One More Saturday Night
The Halluci Nation (formerly known as A Tribe Called Red) makes anthems for the dance floor and the demonstration. One More Saturday Night (Independent) is their first album under a new name and without founding member Ian Campeau. The title is a reference to the Electric Pow Wow parties that helped the group establish themselves as DJs in Ottawa. Here, they use their trademark blend of EDM and First Nations music to throw a sonic party, ushering in a new era for the group by closing out the old one with a bang. The album features a lengthy roster of collaborators, and The Halluci Nation meets each of them in their element. “Tanokumbia,” featuring El Dusty and Black Bear, adopts a thumping reggaeton beat, while “Ba Na Na” is a catchy ode to Caribana from Haviah Mighty, Odario and Chippewa Travellers. Tanya Tagaq and Lillian Allen lend their powerful poetry to the album’s more political tracks: “We’re taking it back,” asserts Tagaq in a whisper on “Collaboration ≠ Appropriation,” “our water, our land, our blood, our women.” Saturday Night is just as reflective as it is cathartic. Four separate tracks titled “Remember” structure the record and feature a recurring melancholic vocal line, pointing to the importance of honouring history as it continues to unfold. Partying, after all, isn’t just about letting loose. It’s also about connection and renewal—sparking worlds that open up in the quiet of the morning after.
Pop stars like Dua Lipa may be making disco-inspired hits, but Tush is a disco act headier and stranger than anything you’ll hear on the radio. On their debut album Fantast (Do Right!), the Toronto duo of Kamilah Apong and Jamie Kidd blend thick bass licks and hypnotic vocals with contemporary electronic elements, making a record as interesting as it is visceral. The tracks build around the beats: bass and drums lock into a tight rhythm, and from there, anything can happen. The production is eclectic, evoking rainforests and video games. Vocalist Apong serves as bandleader, steering the compositions toward a break or a drop, while arpeggiated synths and sweeping pads gather around her. She sings about desire and faith, and repeats phrases like mantras, often with a choir backing her up. “Save me / lately I’m not myself,” Apong and the choir sing in call-and-response on “Jessica F***,” atop a house bassline and funk guitars. Tush performs as a seven-piece, but Fantast is a tribute to Apong and Kidd’s creative partnership. The record has a clarity and fluidity that can only come from people who share a vibe. In a brief interlude, Apong asks Kidd: “watcha doin’?” “Listening to you,” he responds, quietly—before the beat re-emerges, carrying them both somewhere new.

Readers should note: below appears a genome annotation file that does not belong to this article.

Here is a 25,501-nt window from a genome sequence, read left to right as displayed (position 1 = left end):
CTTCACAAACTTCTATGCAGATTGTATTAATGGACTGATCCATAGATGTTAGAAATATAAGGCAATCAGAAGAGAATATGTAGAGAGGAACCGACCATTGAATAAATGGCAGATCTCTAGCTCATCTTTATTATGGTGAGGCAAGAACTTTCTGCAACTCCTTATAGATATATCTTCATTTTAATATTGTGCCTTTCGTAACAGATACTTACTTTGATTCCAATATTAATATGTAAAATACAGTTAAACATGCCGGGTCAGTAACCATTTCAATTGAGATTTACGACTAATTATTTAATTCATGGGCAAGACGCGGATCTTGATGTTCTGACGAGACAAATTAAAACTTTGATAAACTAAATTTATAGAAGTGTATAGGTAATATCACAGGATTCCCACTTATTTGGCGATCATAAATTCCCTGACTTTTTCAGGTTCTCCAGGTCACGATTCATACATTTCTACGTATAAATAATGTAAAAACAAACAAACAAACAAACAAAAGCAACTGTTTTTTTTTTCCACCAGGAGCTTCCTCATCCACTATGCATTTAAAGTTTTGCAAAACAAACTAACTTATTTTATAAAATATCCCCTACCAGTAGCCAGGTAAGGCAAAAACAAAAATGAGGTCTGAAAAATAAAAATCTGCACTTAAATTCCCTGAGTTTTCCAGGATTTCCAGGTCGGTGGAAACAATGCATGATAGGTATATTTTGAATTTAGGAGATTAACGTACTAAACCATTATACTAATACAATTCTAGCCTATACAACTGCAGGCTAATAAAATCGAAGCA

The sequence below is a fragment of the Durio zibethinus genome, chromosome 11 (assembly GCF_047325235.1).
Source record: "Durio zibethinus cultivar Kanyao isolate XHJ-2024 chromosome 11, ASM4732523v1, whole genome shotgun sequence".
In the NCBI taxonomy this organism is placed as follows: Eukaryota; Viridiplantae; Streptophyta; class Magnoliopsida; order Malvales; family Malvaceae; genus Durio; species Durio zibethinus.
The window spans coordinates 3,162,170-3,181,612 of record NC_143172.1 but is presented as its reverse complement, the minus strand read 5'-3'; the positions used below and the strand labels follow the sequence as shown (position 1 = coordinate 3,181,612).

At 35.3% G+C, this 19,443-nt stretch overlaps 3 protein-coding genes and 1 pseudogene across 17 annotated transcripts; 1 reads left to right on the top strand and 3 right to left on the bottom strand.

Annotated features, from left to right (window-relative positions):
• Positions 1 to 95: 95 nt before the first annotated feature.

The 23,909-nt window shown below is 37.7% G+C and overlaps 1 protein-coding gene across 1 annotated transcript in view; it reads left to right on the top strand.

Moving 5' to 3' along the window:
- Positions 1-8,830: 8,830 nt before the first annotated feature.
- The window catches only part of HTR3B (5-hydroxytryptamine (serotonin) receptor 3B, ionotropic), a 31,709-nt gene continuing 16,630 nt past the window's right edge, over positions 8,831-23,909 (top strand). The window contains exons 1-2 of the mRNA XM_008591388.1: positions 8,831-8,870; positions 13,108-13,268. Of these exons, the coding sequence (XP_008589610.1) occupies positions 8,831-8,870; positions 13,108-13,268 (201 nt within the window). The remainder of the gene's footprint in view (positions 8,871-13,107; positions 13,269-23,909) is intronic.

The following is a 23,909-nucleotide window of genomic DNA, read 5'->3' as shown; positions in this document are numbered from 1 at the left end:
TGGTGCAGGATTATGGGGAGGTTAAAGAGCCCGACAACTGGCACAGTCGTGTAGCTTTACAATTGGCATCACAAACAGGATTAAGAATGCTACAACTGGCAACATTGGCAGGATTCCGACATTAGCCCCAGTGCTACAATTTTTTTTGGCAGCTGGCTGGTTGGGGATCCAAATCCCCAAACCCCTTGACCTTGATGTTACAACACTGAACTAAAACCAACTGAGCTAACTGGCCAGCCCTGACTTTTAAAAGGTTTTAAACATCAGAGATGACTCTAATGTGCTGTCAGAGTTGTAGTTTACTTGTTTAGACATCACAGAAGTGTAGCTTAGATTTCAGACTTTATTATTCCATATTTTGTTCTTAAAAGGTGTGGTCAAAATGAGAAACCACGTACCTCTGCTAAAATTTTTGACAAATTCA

From the initial sound of a pulsing synth bass, Reckless (Artoffact) lets you know immediately where, or when, you are. LEATHERS’ debut EP conjures a dream of the eighties, complete with washed-out guitars, gated snares and breezy pop vocals. The solo project of Shannon Hemmett from Vancouver’s ACTORS, LEATHERS bills itself as darkwave, though it goes down easy. The title track is sweet and upbeat, a peaceful ode to a love that’s passed: “I don’t regret it / it’s not so tragic,” Hemmett sings. Prom ballad “Day For Night” sounds straight out of a coming-of-age film, or maybe the Drive soundtrack. Deft production touches prevent the EP from feeling too familiar—on “Reckless,” for example, the sound of clanging bottles hovers underneath Hemmett’s vocals—though it does lack memorable hooks. That is, until closer “Missing Scene,” where a gloriously sludgy bass muddies up the pristine fantasy. A full-length album is due out next year, and if Reckless is anything to go by, Hemmett has plenty more reveries—and a few nightmares—in store.
The Turning Centre Of A Still World
If you listen closely enough to the beat in “Unwinding Surrender,” the second track on Jason Sharp’s The Turning Centre Of A Still World (Constellation), you can hear it slip gently out of time. This shift in tempo is not a mistake. The Montreal saxophonist made his new album by connecting a heart monitor to his modular synth setup: the rhythms on Turning Centre are as in and out of time as Sharp’s heart itself. In this way, Sharp becomes the “turning centre,” a body through which his saxophone and electronics are mediated and (ir)regulated. This approach generates a sonic world that feels far from still. Turning Centre is an impressively alive work: a collection of eight compositions that pulse with vitality and grief. Sharp’s saxophone is the screeching star, but the electronics are just as vivid. On “Velocity of Being” a piercing synth glitches across the mix; on “Humility of Pain,” delayed percussion signals impending doom. Turning Centre emphasizes the physicality of sound—the way a breath quivers coming out of a horn, or a wave spreads across the aural spectrum. Even if you aren’t aware of Sharp’s technique, the record feels deeply lived in. Sound here is everywhere and nowhere: immersive and total and always already gone.